Offender ‘poses a serious risk to children’

Kenneth Trotter

Kenneth Trotter

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A SADISTIC paedophile who abducts children has been made the subject of a court order designed to make sure he never goes to ground again.

But evil Kenneth Trotter argues that the move breached his Human Rights.

Trotter was kicked out of Australia after serving an 18-year sentence for child sex offences.

He was deported to Britain and started his child grooming again.

Trotter, 77, managed to evade the police for three weeks by giving false addresses in Blackpool.

But now police have managed to secure a court order which means he cannot live anywhere in England and Wales without the premises being vetted by specialist sex crime officers first.

Trotter’s objection to the move was overturned by Blackpool Magistrates.

Police prosecutor Sue McLane told the court: ”The last thing we want is any more children to suffer. This man poses a serious threat to children – he is a danger.

“Some of the victims of this sort of crime bear the mental scars for the rest of their lives.”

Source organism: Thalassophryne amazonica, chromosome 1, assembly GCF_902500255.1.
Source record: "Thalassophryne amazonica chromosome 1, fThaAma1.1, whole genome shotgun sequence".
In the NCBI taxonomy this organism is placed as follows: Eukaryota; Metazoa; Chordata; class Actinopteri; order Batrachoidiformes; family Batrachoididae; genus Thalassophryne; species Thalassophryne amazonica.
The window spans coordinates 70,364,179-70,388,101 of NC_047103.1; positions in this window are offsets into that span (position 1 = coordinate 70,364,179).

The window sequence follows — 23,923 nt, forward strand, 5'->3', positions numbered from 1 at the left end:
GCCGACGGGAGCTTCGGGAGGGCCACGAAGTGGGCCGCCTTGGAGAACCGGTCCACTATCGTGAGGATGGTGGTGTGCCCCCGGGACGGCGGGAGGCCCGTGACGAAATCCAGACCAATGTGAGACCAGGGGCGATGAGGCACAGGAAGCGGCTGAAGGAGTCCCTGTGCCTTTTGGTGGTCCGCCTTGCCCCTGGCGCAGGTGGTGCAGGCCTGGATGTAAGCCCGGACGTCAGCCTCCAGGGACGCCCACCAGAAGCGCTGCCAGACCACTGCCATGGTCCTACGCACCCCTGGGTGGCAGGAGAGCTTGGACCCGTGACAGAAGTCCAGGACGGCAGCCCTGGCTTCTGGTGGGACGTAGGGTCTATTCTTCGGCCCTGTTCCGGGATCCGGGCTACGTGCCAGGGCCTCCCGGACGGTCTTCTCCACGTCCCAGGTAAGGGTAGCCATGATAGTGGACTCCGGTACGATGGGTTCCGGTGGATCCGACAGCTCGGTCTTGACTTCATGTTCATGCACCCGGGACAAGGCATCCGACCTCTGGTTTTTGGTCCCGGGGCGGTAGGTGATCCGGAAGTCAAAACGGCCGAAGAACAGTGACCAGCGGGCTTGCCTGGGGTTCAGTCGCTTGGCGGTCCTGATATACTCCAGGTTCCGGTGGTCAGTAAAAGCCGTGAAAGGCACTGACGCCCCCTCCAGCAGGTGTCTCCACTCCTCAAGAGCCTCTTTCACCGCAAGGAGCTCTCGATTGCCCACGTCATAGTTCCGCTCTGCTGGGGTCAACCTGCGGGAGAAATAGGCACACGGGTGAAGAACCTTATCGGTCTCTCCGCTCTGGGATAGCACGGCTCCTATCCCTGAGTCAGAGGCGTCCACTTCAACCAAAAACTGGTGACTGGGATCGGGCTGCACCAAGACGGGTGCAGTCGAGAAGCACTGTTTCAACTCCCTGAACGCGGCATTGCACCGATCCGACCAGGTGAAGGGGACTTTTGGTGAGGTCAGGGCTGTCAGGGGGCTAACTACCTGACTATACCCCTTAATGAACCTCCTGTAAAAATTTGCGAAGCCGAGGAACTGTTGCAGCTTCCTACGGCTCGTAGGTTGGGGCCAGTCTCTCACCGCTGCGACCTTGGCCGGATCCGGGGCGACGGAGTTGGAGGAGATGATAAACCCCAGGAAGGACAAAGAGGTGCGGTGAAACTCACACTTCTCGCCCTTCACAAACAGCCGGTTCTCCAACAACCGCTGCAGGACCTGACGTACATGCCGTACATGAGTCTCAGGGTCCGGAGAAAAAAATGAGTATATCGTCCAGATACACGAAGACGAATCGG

Trotter was convicted in Australia for sex offences against children including abduction and rape.

The sentencing judge branded him: ”Sadistic, heartless and callous.”

On his return to Britain - he left the UK shores in the 1950s but had dual citizenship – he began his paedophile ways almost immediately.

He registered an address with police which later turned out to be a charity which had never even heard of Trotter.

And then he went to a church group offering teenage girls the chance to work for him canvassing his skills as a sewing machine repairer on a door to door basis.

He offered the Methodist Church youngsters a place in a home he said he was buying.

Det Constable Paul Roe told the court: ”He has been staying at places where there are small children and the owners do not know about his past.”

Trotter claimed that the Sexual Offences Prevention Order which including the police vetting clause breached his Human Rights.

The court heard from an expert in dealing with child sex offenders.

Jacqueline Toro told the court: ”I interviewed him and he categorically denied ever committing any offences and says other people have persecuted him.”

Paul Robinson, defending, said: ”Mr Trotter feels he will never be able to find accommodation in this country.”

The terms of the SOPO also forbid Trotter from having any contact with children.

He must not invite them into his home and must not employ them.

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